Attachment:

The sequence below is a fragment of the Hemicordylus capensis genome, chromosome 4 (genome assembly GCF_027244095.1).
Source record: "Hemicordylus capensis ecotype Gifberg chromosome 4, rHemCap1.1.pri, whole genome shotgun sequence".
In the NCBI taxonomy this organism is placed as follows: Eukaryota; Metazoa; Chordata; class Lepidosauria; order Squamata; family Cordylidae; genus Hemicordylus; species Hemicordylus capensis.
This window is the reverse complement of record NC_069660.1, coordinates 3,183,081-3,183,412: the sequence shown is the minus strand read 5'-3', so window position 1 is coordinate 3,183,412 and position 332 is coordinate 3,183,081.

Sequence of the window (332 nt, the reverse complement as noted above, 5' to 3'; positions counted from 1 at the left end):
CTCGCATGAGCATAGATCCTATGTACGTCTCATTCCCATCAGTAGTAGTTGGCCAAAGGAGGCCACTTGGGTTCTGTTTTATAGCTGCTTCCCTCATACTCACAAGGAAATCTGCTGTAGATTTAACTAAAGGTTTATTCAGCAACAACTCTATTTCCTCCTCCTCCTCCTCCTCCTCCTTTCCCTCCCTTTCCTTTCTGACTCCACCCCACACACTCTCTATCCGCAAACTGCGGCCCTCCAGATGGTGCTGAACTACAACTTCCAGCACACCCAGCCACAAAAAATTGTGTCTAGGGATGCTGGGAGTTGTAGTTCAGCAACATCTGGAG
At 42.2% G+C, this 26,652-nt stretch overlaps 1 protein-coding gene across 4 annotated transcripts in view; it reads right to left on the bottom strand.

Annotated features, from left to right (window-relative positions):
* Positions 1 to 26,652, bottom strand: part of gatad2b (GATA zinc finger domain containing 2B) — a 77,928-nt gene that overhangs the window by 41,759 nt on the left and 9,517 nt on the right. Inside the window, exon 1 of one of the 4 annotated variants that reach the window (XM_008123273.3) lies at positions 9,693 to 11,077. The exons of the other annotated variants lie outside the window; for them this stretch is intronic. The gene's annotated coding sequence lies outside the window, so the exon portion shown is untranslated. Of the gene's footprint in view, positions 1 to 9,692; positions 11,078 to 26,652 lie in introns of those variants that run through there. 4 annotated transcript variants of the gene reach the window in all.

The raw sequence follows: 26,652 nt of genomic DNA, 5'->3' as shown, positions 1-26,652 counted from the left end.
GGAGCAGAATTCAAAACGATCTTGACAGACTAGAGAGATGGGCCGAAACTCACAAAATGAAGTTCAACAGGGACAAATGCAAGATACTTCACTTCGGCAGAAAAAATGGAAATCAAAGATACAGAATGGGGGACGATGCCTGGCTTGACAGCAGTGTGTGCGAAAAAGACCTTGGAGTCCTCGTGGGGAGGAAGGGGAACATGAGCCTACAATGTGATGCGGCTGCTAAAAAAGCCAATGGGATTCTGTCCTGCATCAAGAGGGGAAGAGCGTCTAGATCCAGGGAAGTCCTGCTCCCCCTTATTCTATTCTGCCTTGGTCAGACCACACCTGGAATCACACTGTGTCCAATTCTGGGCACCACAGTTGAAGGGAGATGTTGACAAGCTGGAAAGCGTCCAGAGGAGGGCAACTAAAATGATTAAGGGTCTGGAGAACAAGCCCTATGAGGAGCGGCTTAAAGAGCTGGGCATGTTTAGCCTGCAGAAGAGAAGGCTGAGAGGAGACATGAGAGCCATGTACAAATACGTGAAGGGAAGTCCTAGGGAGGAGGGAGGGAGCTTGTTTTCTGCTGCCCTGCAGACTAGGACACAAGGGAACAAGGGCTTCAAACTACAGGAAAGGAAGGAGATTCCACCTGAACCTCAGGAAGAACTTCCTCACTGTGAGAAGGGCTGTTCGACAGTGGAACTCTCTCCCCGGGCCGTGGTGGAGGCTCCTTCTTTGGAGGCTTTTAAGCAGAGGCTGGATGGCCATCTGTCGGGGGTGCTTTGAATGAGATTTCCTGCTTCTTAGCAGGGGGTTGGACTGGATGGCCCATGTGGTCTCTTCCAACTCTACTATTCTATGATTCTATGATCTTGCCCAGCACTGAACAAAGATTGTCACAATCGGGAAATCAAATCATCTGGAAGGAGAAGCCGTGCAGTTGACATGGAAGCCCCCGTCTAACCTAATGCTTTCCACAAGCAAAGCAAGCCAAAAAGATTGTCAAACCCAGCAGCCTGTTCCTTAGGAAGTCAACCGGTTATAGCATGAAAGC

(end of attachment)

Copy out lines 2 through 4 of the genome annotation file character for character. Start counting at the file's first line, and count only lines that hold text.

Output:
Source record: "Hemicordylus capensis ecotype Gifberg chromosome 4, rHemCap1.1.pri, whole genome shotgun sequence".
In the NCBI taxonomy this organism is placed as follows: Eukaryota; Metazoa; Chordata; class Lepidosauria; order Squamata; family Cordylidae; genus Hemicordylus; species Hemicordylus capensis.
This window is the reverse complement of record NC_069660.1, coordinates 3,183,081-3,183,412: the sequence shown is the minus strand read 5'-3', so window position 1 is coordinate 3,183,412 and position 332 is coordinate 3,183,081.